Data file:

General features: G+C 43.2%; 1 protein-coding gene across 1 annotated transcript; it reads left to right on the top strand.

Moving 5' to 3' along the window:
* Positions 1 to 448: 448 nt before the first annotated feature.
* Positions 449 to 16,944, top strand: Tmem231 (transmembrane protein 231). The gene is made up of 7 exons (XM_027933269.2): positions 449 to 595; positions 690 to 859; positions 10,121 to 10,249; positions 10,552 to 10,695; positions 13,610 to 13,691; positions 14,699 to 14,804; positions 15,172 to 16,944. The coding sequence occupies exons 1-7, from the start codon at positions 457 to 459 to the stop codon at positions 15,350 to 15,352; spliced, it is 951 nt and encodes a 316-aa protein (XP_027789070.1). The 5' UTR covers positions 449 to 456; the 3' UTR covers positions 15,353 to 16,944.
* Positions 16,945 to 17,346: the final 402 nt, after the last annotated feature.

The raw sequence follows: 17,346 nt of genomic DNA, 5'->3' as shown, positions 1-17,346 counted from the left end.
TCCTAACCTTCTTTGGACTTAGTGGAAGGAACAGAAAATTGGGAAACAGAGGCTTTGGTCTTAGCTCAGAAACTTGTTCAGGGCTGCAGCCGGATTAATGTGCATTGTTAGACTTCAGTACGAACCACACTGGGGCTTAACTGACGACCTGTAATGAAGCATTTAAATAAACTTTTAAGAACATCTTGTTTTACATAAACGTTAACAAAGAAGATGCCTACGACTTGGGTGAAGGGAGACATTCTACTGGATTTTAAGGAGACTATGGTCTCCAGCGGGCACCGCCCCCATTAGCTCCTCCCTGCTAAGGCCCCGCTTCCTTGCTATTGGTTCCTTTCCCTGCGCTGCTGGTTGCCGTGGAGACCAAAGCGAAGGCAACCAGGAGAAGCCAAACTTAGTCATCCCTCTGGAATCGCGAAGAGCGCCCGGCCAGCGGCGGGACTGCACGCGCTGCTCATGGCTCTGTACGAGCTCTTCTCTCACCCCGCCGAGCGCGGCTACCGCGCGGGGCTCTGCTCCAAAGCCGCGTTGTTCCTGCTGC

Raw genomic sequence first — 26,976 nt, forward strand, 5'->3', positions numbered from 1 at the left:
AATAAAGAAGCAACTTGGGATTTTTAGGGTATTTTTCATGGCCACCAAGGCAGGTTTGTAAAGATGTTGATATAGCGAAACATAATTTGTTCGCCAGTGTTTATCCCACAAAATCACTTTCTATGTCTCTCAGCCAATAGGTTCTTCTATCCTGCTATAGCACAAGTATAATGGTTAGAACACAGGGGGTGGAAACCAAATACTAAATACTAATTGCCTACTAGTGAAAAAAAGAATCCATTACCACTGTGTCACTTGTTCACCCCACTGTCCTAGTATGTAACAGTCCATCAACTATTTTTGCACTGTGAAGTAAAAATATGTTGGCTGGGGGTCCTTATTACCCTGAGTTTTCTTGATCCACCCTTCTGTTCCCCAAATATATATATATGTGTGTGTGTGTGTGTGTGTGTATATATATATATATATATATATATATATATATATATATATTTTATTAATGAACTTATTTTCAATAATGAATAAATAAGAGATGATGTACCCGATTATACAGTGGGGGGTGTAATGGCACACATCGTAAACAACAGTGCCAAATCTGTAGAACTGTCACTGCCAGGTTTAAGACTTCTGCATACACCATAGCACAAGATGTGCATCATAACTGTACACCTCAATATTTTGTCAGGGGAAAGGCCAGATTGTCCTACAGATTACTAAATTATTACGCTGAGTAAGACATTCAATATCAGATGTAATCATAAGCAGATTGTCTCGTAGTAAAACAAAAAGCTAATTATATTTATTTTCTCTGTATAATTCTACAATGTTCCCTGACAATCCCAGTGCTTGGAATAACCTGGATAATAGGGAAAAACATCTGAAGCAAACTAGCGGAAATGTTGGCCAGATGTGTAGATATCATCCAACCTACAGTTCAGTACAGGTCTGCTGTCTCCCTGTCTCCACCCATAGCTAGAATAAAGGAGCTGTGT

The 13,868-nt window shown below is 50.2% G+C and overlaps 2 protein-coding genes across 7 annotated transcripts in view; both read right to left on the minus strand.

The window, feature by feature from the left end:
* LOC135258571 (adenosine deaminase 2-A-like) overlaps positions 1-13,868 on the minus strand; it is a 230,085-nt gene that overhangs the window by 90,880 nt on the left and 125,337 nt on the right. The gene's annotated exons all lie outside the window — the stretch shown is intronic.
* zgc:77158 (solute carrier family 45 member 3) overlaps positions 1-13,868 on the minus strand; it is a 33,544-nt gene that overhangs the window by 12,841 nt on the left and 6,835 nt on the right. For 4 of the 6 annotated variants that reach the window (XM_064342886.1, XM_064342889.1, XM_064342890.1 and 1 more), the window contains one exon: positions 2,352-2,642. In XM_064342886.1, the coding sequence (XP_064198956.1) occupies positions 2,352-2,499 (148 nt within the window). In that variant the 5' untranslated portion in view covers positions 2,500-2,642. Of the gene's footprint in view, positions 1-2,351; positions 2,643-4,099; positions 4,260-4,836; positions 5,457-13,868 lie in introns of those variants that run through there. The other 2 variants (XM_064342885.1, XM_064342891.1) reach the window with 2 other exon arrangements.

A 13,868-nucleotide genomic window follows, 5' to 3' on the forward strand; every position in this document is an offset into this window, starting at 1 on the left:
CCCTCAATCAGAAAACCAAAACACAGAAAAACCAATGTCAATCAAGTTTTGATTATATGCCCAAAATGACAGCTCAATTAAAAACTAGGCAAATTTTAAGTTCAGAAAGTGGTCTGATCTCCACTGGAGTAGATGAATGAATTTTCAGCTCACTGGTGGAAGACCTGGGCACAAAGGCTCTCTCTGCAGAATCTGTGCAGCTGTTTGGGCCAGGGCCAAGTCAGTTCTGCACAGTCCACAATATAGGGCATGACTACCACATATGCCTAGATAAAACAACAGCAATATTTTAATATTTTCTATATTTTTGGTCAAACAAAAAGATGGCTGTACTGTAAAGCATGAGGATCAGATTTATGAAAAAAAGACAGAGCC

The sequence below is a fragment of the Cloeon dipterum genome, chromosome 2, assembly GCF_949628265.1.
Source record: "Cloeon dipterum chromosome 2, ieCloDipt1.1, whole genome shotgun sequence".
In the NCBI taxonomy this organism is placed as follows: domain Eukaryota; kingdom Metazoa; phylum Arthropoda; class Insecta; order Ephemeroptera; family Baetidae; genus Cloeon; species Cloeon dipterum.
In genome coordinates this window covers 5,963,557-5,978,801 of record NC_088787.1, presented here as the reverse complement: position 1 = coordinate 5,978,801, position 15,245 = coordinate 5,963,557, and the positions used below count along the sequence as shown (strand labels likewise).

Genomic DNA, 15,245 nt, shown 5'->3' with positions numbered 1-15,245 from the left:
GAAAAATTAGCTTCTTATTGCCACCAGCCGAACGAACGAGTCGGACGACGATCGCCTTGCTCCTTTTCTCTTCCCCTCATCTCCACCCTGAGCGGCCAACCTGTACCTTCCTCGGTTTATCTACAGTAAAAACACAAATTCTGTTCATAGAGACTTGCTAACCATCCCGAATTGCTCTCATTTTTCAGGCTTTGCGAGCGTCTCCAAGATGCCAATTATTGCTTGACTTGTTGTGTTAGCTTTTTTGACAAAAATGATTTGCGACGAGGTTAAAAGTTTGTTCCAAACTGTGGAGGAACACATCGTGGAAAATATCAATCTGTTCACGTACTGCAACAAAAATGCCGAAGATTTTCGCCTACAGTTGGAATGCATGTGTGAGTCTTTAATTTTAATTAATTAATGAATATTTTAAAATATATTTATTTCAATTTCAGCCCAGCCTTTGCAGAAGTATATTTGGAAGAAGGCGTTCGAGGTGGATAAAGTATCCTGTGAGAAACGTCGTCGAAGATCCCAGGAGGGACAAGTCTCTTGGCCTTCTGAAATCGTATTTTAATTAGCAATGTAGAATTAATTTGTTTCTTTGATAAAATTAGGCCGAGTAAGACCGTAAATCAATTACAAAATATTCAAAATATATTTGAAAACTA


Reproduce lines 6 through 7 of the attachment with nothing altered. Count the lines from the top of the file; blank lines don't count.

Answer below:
The raw sequence follows: 17,346 nt of genomic DNA, 5'->3' as shown, positions 1-17,346 counted from the left end.
TCCTAACCTTCTTTGGACTTAGTGGAAGGAACAGAAAATTGGGAAACAGAGGCTTTGGTCTTAGCTCAGAAACTTGTTCAGGGCTGCAGCCGGATTAATGTGCATTGTTAGACTTCAGTACGAACCACACTGGGGCTTAACTGACGACCTGTAATGAAGCATTTAAATAAACTTTTAAGAACATCTTGTTTTACATAAACGTTAACAAAGAAGATGCCTACGACTTGGGTGAAGGGAGACATTCTACTGGATTTTAAGGAGACTATGGTCTCCAGCGGGCACCGCCCCCATTAGCTCCTCCCTGCTAAGGCCCCGCTTCCTTGCTATTGGTTCCTTTCCCTGCGCTGCTGGTTGCCGTGGAGACCAAAGCGAAGGCAACCAGGAGAAGCCAAACTTAGTCATCCCTCTGGAATCGCGAAGAGCGCCCGGCCAGCGGCGGGACTGCACGCGCTGCTCATGGCTCTGTACGAGCTCTTCTCTCACCCCGCCGAGCGCGGCTACCGCGCGGGGCTCTGCTCCAAAGCCGCGTTGTTCCTGCTGC